He has sought to please his supporters in the powerful teachers unions by pushing to rework the unpopular parts of Bush’s No Child Left Behind Act. Now he’s trying to put $3 billion more into K-12 education generally, with up to an extra $1 billion if Congress reworks the education system in the way he wants this year.
Civilian research and development
Convinced that it’s a key to the nation’s long-term economic recovery, Obama allots significant increases for basic, nondefense science research in a range of departments, a total of $61.6 billion in civilian research.
The administration reiterated commitments Monday to, over time, double R & D funding for the National Science Foundation, the Department of Energy’s Office of Science and the National Institute of Standards and Technology. More money is going to develop clean energy alternatives, expand biomedical research, cure cancer and develop a more reliable electric grid.
The president touted the importance of small businesses to the economy at length during his State of the Union, and his budget gives small companies big advantages. Obama’s budget completely eliminates capital gains taxes for investments in the smallest tier of business and provides for a total of $28 billion in loan guarantees aimed at businesses with few employees or little revenue.
Obama boosts Senate Majority Leader Harry Reid (D-Nev.) with a plan to allow the government to guarantee $36 billion more in loans for companies seeking to build new nuclear plants even while his budget takes Yucca Mountain in Nevada off the table as a repository for the waste they would create. That’s a move the politically struggling Reid has pushed on behalf of Nevada voters.
The administration wants to cancel the Constellation program that was designed to return people to the surface of the moon. The effort received $3.5 billion in the current fiscal year, and Obama surrogates have noted that the door isn’t fully closed for future manned spaceflight and pointed out that the budget actually adds $6 billion to NASA’s budget over the next five years for projects such as robotic rocket systems.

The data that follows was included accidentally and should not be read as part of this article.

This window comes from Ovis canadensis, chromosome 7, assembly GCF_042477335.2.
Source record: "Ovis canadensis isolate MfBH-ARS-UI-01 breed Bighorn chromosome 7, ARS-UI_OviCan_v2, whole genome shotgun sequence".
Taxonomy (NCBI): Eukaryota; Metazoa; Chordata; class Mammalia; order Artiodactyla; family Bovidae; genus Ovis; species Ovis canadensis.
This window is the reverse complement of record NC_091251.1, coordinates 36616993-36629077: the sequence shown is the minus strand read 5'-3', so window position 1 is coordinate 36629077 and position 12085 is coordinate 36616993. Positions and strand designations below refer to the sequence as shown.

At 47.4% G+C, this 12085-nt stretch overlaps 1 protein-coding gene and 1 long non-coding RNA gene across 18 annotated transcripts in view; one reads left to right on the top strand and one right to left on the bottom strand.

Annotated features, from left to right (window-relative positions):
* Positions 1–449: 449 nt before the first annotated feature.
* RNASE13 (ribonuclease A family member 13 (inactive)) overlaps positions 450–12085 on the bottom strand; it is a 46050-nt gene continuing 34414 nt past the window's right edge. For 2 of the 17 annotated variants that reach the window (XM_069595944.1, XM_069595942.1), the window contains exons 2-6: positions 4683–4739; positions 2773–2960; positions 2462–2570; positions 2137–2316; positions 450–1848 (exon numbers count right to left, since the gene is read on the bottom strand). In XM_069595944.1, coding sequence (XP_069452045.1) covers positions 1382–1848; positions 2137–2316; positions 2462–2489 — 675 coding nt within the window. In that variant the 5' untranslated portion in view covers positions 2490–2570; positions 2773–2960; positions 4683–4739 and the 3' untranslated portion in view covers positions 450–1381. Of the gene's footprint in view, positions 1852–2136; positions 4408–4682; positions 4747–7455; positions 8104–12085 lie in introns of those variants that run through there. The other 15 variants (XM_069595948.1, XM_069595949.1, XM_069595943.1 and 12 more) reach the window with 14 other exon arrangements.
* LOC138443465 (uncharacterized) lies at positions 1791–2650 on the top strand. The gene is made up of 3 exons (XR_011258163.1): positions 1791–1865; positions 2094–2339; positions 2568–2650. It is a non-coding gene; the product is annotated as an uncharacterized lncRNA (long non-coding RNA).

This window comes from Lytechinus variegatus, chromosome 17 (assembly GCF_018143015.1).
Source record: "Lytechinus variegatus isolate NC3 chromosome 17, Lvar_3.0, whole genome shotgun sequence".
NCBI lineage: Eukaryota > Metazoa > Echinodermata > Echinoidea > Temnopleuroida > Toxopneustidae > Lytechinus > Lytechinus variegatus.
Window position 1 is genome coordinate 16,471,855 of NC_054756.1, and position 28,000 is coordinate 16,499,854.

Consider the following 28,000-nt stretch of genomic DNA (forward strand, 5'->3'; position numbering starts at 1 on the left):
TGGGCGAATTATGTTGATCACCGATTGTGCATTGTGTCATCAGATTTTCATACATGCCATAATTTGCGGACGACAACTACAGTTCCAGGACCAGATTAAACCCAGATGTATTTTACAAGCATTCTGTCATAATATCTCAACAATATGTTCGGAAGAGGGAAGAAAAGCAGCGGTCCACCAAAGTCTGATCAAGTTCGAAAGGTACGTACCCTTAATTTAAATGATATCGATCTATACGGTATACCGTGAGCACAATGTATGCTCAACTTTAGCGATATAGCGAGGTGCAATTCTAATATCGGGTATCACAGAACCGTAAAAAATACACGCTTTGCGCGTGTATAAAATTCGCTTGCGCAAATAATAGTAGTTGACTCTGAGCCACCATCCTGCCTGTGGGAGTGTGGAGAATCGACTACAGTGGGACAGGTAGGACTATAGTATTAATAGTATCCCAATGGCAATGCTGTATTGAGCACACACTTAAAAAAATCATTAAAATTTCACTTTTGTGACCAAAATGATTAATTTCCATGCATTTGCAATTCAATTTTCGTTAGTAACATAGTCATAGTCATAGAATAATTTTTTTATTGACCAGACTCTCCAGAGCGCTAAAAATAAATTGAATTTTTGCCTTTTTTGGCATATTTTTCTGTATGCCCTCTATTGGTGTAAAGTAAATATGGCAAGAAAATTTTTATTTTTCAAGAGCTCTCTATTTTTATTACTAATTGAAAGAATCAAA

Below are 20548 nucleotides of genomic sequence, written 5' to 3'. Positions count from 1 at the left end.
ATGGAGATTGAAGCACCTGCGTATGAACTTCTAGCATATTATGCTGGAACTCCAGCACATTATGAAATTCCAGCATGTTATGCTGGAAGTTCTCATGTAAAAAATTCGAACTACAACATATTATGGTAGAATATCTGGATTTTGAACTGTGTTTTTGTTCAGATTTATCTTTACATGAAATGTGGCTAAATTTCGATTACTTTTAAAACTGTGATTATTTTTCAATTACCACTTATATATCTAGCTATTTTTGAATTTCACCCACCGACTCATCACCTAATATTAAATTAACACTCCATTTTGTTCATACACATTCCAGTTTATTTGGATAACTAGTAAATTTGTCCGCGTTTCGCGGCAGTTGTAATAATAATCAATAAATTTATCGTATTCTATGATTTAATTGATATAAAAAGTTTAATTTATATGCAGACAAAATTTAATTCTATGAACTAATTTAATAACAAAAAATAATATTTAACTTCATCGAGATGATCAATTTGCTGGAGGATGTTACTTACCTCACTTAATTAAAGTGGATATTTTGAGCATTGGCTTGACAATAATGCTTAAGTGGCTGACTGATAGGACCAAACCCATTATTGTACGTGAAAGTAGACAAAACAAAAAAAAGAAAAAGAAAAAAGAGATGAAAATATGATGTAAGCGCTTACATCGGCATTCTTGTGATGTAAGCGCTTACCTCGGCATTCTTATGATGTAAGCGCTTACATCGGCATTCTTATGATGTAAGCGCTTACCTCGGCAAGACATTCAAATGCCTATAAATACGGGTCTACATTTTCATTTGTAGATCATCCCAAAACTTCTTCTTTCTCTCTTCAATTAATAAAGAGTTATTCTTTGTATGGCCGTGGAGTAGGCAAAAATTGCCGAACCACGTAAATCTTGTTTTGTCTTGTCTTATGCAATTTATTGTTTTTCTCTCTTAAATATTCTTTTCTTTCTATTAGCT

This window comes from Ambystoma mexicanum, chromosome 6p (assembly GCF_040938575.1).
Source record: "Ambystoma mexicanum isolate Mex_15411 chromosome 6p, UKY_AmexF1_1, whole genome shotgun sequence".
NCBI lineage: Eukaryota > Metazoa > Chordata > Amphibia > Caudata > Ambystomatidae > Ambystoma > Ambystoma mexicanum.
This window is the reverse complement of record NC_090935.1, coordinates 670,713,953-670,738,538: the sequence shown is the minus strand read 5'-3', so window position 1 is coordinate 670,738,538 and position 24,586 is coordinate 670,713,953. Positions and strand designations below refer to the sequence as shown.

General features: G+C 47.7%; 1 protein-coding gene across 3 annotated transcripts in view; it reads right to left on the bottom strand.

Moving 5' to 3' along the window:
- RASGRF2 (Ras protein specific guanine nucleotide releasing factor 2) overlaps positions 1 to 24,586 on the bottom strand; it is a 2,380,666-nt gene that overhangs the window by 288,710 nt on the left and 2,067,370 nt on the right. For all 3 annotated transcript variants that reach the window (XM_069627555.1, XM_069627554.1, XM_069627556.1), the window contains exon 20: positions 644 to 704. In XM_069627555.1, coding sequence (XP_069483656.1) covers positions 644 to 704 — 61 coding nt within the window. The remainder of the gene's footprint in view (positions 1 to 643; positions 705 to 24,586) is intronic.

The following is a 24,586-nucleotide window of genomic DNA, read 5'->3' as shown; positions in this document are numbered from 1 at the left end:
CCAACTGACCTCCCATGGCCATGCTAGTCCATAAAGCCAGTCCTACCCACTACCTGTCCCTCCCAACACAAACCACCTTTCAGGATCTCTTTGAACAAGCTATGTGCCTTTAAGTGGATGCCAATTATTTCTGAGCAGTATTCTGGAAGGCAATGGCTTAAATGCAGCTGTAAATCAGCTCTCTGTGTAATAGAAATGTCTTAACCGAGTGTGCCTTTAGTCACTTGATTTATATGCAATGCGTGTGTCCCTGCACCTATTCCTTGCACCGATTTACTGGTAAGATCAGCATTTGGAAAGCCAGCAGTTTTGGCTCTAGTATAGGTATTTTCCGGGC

Some defense contractors
The president wants to increase the Defense Department budget by $18.2 billion, or 3.4 percent. But several small programs are on the chopping block, part of Defense Secretary Robert Gates’s push to finally get Defense procurement policies under control.
The biggest of these is a $2.5 billion savings that would come from stopping production of Boeing’s C-17 aircraft, saying additional planes are “not needed.” There are 223 C-17s already ordered, which would still be delivered, and the military says it can get by with those and the older C-5 planes, which have an average of 30 estimated years of use left in them.
Oil and gas companies
A Texan with deep ties to the energy industry no longer works in the Oval Office, and Obama’s budget makes that clear to anyone who might have forgotten. Obama terminates eight different arrangements — mainly tax benefits — that boost fossil fuel production and retard innovation by keeping gas prices artificially low. Removing subsidies for domestic oil and gas producers essentially amounts to a $36.5 billion cost increase on the companies over 10 years.
“It is both perplexing and frustrating. Why would you single out one of the industries that’s still trying to drive the industry forward?” said Charles Drevna, president of the National Petrochemical & Refiners Association. “This is not a time to be raising energy prices for the American consumer.”